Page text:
Congratulations to Master of None co-creators Alan Yang and Aziz Ansari on winning the 2016 Emmy award for Outstanding Writing for a Comedy Series for the show’s “Parents” episode!
— Master of None (@MasterofNone) September 19, 2016
On stage at the awards show after sending out his thank yous, Alan Yang called attention to a lack of well-written Asian American characters on TV and film in the US and drew a comparison to Italian American characters to help make his point.
There’s 17 million Asian-Americans in this country, and there’s 17 million Italian-Americans. They have The Godfather, Goodfellas, Rocky, The Sopranos. We got Long Duk Dong. So we got a long way to go, but I know we can get there. I believe in us. It’s just going to take a lot of hard work. Asian parents out there, if you could just do me a favor and just a couple of you get your kids cameras instead of violins, we would be all good.
Watch a video clip of Yang’s speech referring to Sixteen Candles‘ Long Duk Dong (played by Gedde Watanabe), and the need for more and better Asian American characters.
Aziz Ansari was unfortunately (and awkwardly) played off the stage by the orchestra before he could give an acceptance speech. Thankfully he appeared later to present an award and had the chance to actually thank his parents, which was especially appropriate given the Emmy-winning episode from Master of None was the “Parents” episode featuring his parents Shoukath and Fatima Ansari playing his character’s parents.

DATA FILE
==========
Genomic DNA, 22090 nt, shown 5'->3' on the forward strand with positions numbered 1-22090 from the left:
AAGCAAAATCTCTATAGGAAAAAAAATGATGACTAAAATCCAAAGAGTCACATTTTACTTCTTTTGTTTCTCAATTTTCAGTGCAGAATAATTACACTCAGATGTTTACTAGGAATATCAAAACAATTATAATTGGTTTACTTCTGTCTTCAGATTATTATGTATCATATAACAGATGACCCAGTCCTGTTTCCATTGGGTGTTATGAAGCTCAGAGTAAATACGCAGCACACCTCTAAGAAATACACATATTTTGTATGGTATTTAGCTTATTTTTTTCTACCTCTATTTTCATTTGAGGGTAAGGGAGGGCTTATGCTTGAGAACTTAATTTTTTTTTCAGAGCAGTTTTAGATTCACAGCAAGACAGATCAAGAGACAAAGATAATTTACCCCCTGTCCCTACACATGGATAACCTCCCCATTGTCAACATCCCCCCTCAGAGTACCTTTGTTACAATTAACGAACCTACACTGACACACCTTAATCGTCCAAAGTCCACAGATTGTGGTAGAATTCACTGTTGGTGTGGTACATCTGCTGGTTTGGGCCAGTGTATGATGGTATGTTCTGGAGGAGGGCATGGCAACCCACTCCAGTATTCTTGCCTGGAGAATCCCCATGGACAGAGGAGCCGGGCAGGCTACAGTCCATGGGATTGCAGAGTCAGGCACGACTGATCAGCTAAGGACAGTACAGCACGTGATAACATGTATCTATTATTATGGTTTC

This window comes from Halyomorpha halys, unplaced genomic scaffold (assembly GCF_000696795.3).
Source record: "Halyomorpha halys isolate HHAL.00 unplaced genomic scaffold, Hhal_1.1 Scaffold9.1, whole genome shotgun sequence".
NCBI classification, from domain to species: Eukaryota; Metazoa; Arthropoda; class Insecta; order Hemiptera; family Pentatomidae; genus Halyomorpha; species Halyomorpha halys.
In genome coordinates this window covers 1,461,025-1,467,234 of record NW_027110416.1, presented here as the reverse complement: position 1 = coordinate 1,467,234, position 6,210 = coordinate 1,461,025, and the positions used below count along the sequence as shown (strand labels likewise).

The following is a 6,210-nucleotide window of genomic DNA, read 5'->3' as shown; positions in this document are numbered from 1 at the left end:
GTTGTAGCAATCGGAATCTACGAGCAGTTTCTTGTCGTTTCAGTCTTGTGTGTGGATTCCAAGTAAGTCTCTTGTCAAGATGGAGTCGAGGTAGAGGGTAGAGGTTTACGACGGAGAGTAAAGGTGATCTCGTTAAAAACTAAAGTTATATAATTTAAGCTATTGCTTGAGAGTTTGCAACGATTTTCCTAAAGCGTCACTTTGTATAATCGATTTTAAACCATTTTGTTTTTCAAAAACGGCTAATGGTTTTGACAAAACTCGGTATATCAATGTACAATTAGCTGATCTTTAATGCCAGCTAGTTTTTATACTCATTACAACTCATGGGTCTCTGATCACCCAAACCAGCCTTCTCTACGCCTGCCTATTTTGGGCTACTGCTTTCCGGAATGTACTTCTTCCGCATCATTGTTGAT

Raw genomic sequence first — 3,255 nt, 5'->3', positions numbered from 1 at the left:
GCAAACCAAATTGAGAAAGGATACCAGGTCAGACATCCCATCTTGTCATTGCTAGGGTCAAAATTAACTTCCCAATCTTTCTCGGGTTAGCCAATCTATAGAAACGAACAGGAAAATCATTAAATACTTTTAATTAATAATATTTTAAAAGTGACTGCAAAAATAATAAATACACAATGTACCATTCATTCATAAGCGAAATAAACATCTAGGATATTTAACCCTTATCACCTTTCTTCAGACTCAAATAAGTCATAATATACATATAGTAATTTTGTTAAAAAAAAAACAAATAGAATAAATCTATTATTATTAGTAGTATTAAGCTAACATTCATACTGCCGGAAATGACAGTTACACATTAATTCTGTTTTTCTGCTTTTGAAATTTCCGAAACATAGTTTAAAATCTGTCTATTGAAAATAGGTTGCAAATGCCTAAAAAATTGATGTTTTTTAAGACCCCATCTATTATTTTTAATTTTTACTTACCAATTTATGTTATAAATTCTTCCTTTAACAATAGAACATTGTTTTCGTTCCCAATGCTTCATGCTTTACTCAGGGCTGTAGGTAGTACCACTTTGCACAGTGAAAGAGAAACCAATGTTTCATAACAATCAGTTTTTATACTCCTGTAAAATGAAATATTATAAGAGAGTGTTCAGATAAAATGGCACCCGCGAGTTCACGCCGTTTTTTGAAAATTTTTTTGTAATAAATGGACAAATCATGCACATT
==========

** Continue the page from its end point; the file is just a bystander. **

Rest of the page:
Ansari also took a sarcastic jab at the Oscars, which has been criticized for its lack of diversity:
It’s an election year, and I want everyone to know that after careful consideration I’ve decided I’m going with Trump, which is why I’m recommending that we get rid of all Muslim and Hispanic nominees from the ceremony immediately. Wow, this would be so much easier if we were at the Oscars. Mom and dad, I know I just thanked you, but you need to be escorted out. I’m so sorry.
Ansari’s criticism of Trump goes beyond on-stage jokes. He wrote an op-ed for the New York Times about his fears for his family as the son of Muslim immigrants and Trump’s contributions to a climate of fear and prejudice in the nation.
“DON’T go anywhere near a mosque,” I told my mother. “Do all your prayer at home, O.K.?” “We’re not going,” she replied. I am the son of Muslim immigrants. As I sent that text, in the aftermath of the horrible attack in Orlando, Fla., I realized how terrible it was to tell an American citizen to be careful about how she worshiped. (NYT)
— Aziz Ansari (@azizansari) June 24, 2016
Ansari has also discussed how he “wanted the parents to feel real” in Master of None, and how the few South Asian parents on TV or film were “not three-dimensional, they’re excuses for hacky ethnic jokes.” Well, you can’t get more real than using your real parents to play your character’s parents. By bringing his family to the screen, Ansari gave some of us the chance to see families like ours on TV. That’s not to say the role of dad on the show was a lock for Dr. Shoukath Ansari. In his interview with Mallika Rao for Vulture, the elder Ansari reveals that he wasn’t automatically cast and actually beat 18 other people to play himself.
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